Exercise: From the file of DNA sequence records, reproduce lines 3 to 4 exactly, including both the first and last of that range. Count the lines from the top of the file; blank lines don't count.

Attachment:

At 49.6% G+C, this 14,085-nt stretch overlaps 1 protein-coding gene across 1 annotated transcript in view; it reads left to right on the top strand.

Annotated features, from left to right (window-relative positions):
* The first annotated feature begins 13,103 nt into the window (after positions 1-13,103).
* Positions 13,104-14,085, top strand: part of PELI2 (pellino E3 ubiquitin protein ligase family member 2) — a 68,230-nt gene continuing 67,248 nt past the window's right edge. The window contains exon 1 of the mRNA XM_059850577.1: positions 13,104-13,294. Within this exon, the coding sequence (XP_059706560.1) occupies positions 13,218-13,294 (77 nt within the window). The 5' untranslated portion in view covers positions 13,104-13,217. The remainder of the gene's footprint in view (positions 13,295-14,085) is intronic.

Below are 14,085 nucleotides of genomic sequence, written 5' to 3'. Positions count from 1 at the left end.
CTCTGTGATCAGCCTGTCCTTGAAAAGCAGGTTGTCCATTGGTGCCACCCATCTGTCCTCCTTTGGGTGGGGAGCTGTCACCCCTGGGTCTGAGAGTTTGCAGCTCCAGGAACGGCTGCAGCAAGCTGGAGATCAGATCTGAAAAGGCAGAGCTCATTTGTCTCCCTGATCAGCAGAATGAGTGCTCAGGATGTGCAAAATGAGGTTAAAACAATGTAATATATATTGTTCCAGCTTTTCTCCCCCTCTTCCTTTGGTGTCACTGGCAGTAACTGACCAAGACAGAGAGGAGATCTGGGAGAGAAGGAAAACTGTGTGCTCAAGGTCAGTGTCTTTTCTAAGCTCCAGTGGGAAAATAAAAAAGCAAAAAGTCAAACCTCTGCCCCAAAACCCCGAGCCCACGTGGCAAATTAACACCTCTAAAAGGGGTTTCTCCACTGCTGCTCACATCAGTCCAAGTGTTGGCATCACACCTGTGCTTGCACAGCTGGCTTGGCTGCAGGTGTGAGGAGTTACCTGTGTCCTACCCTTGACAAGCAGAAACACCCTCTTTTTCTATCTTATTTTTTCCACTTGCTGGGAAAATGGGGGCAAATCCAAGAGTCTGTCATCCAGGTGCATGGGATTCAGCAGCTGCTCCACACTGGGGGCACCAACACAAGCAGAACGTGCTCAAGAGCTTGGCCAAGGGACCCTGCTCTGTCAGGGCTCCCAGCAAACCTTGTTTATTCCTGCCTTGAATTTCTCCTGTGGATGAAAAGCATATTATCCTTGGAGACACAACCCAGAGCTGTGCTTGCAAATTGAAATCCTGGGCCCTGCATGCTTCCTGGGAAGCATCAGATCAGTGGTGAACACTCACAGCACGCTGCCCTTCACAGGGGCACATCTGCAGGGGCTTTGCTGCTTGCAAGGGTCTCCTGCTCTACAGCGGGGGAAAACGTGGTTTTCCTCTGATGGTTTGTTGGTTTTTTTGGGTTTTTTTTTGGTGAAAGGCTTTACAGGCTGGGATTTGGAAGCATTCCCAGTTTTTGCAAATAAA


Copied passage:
* The first annotated feature begins 13,103 nt into the window (after positions 1-13,103).
* Positions 13,104-14,085, top strand: part of PELI2 (pellino E3 ubiquitin protein ligase family member 2) — a 68,230-nt gene continuing 67,248 nt past the window's right edge. The window contains exon 1 of the mRNA XM_059850577.1: positions 13,104-13,294. Within this exon, the coding sequence (XP_059706560.1) occupies positions 13,218-13,294 (77 nt within the window). The 5' untranslated portion in view covers positions 13,104-13,217. The remainder of the gene's footprint in view (positions 13,295-14,085) is intronic.